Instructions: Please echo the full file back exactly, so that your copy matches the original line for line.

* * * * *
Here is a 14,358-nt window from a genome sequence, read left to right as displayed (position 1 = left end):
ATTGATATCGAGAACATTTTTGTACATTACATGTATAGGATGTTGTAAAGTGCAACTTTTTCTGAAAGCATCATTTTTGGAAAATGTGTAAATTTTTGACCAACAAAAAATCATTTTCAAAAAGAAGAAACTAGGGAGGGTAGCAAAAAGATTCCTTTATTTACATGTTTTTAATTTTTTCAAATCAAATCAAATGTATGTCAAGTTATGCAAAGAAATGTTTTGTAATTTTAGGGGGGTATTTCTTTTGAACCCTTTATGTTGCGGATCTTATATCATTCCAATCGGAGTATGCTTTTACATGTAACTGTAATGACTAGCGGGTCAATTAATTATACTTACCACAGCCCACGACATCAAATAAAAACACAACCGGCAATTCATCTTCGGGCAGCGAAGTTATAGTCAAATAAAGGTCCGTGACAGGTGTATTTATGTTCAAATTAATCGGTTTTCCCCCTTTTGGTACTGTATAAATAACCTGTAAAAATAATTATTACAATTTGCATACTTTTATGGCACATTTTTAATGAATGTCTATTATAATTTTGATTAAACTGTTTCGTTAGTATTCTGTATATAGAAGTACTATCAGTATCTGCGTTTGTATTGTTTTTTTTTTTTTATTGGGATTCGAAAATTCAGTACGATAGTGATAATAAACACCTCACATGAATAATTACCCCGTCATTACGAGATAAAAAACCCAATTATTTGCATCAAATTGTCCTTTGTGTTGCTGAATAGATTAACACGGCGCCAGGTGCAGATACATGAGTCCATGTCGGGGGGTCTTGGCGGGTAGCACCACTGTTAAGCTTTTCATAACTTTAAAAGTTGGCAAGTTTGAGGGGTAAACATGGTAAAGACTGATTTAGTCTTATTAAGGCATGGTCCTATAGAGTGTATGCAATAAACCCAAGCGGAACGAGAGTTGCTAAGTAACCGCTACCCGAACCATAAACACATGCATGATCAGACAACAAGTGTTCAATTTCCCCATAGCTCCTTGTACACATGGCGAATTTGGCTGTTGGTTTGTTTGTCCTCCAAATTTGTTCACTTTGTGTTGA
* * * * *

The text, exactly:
Here is a 14,358-nt window from a genome sequence, read left to right as displayed (position 1 = left end):
ATTGATATCGAGAACATTTTTGTACATTACATGTATAGGATGTTGTAAAGTGCAACTTTTTCTGAAAGCATCATTTTTGGAAAATGTGTAAATTTTTGACCAACAAAAAATCATTTTCAAAAAGAAGAAACTAGGGAGGGTAGCAAAAAGATTCCTTTATTTACATGTTTTTAATTTTTTCAAATCAAATCAAATGTATGTCAAGTTATGCAAAGAAATGTTTTGTAATTTTAGGGGGGTATTTCTTTTGAACCCTTTATGTTGCGGATCTTATATCATTCCAATCGGAGTATGCTTTTACATGTAACTGTAATGACTAGCGGGTCAATTAATTATACTTACCACAGCCCACGACATCAAATAAAAACACAACCGGCAATTCATCTTCGGGCAGCGAAGTTATAGTCAAATAAAGGTCCGTGACAGGTGTATTTATGTTCAAATTAATCGGTTTTCCCCCTTTTGGTACTGTATAAATAACCTGTAAAAATAATTATTACAATTTGCATACTTTTATGGCACATTTTTAATGAATGTCTATTATAATTTTGATTAAACTGTTTCGTTAGTATTCTGTATATAGAAGTACTATCAGTATCTGCGTTTGTATTGTTTTTTTTTTTTTATTGGGATTCGAAAATTCAGTACGATAGTGATAATAAACACCTCACATGAATAATTACCCCGTCATTACGAGATAAAAAACCCAATTATTTGCATCAAATTGTCCTTTGTGTTGCTGAATAGATTAACACGGCGCCAGGTGCAGATACATGAGTCCATGTCGGGGGGTCTTGGCGGGTAGCACCACTGTTAAGCTTTTCATAACTTTAAAAGTTGGCAAGTTTGAGGGGTAAACATGGTAAAGACTGATTTAGTCTTATTAAGGCATGGTCCTATAGAGTGTATGCAATAAACCCAAGCGGAACGAGAGTTGCTAAGTAACCGCTACCCGAACCATAAACACATGCATGATCAGACAACAAGTGTTCAATTTCCCCATAGCTCCTTGTACACATGGCGAATTTGGCTGTTGGTTTGTTTGTCCTCCAAATTTGTTCACTTTGTGTTGA